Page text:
Notarization & Authentication: Things You Can’t Overlook in Lawsuits in China
When most people plan to sue in China, they think of court costs and attorney fees, but often ignore notarization and authentication costs.
If some documents submitted to China’s court are made outside the territory of China, you shall go through the procedures of notarization and authentication.
These documents need to be notarized in your country, and then authenticated by the Chinese embassy or consulate in your country.
1. What are notarization and authentication?
You need to prepare some documents to file a lawsuit in China. But if these documents are formed outside the territory of China, how should you prepare these documents?
In order to confirm the authenticity of these materials, Chinese laws require that the content and the formation process of the materials be notarized by a local foreign notary (the step of “notarization”), and then be authenticated by the Chinese embassy or consulates in that country (the step of “authentication”).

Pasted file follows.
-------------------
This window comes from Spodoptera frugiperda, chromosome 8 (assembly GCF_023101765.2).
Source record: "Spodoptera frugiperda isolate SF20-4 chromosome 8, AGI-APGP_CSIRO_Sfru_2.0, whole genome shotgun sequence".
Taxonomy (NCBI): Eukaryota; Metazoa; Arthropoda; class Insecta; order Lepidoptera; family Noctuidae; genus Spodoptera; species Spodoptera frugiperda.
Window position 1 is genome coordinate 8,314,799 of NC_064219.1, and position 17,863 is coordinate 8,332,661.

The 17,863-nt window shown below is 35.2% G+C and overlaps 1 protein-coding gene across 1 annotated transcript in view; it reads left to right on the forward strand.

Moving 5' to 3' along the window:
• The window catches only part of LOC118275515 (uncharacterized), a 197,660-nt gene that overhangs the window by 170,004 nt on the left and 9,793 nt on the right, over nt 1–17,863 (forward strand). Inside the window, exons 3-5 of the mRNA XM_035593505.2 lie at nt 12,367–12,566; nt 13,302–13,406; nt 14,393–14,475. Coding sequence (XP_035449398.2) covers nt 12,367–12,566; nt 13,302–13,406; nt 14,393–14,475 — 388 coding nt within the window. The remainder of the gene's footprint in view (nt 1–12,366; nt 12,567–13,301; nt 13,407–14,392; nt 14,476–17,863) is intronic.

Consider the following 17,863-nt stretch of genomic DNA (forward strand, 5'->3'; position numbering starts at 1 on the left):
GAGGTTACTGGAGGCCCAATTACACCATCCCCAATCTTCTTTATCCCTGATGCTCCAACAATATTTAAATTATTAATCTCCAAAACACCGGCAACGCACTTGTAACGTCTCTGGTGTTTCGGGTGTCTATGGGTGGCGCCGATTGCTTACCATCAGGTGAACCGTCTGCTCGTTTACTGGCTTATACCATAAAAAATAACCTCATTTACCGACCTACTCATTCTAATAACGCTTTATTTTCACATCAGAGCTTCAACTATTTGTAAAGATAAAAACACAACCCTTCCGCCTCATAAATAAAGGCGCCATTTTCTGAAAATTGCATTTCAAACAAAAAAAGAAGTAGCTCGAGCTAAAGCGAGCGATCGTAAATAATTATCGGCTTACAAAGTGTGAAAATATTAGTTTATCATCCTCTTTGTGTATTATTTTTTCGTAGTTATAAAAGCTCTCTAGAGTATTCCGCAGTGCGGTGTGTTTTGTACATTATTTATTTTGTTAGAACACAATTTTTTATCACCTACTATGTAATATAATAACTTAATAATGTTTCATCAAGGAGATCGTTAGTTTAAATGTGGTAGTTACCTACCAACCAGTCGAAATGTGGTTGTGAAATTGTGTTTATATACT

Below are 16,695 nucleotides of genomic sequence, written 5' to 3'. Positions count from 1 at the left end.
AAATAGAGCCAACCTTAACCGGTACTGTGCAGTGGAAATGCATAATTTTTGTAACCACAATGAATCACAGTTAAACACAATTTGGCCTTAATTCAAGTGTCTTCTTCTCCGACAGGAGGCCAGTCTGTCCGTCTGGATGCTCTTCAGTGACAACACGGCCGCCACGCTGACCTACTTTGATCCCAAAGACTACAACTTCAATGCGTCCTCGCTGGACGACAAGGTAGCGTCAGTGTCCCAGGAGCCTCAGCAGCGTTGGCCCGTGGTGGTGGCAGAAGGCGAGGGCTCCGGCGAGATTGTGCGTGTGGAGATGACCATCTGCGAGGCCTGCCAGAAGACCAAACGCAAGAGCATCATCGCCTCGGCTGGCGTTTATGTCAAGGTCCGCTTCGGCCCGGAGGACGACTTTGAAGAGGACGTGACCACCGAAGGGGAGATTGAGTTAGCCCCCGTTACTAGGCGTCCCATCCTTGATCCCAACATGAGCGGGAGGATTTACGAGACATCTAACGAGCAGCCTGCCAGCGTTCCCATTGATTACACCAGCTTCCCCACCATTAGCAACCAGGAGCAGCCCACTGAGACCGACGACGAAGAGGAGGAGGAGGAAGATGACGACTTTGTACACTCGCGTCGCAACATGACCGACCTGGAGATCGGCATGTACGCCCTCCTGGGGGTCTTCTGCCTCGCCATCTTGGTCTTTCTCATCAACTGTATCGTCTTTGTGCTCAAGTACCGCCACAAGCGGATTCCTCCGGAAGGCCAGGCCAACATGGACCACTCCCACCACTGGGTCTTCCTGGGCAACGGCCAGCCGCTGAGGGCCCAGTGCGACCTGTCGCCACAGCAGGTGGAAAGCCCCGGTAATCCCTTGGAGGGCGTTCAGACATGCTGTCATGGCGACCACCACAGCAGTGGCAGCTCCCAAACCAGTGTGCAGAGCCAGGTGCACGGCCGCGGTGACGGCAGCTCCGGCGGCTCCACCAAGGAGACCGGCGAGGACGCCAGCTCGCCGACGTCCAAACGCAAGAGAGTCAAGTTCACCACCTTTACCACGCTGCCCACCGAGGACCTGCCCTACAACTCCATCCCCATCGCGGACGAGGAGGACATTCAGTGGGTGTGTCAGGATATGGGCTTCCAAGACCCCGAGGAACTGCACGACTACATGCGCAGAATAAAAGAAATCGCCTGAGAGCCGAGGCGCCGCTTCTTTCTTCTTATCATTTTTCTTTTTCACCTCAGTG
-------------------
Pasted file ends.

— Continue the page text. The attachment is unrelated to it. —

2. Which documents shall be notarized and authenticated?
If you are a foreign company, these documents usually include:
- Business license of your company, to indicate who you are;
- Bylaws or resolution of the board of directors of your company, to indicate who is your company’s legal representative or authorized representative in this lawsuit;
- Certified documents, to indicate what is the name and position of your company’s legal representative or the authorized representative;
- Passport or other identity documents of your company’s legal representative or the authorized representative;
- Power of attorney, to mandate a Chinese lawyer and signed by your company’s legal representative or the authorized representative;
You need to get these documents notarized and authenticated, to prove the authenticity of these materials as described above.
3. How much does it cost for notarization and authentication?
The time and cost you will spend on notarization and authentication depend on the notary and the Chinese embassy or consulate where you are located. We suggest you consult your local lawyer or notary.
The rate of this charge is up to your local notary and the Chinese embassy or consulate. Usually, it costs you hundreds to thousands of dollars.
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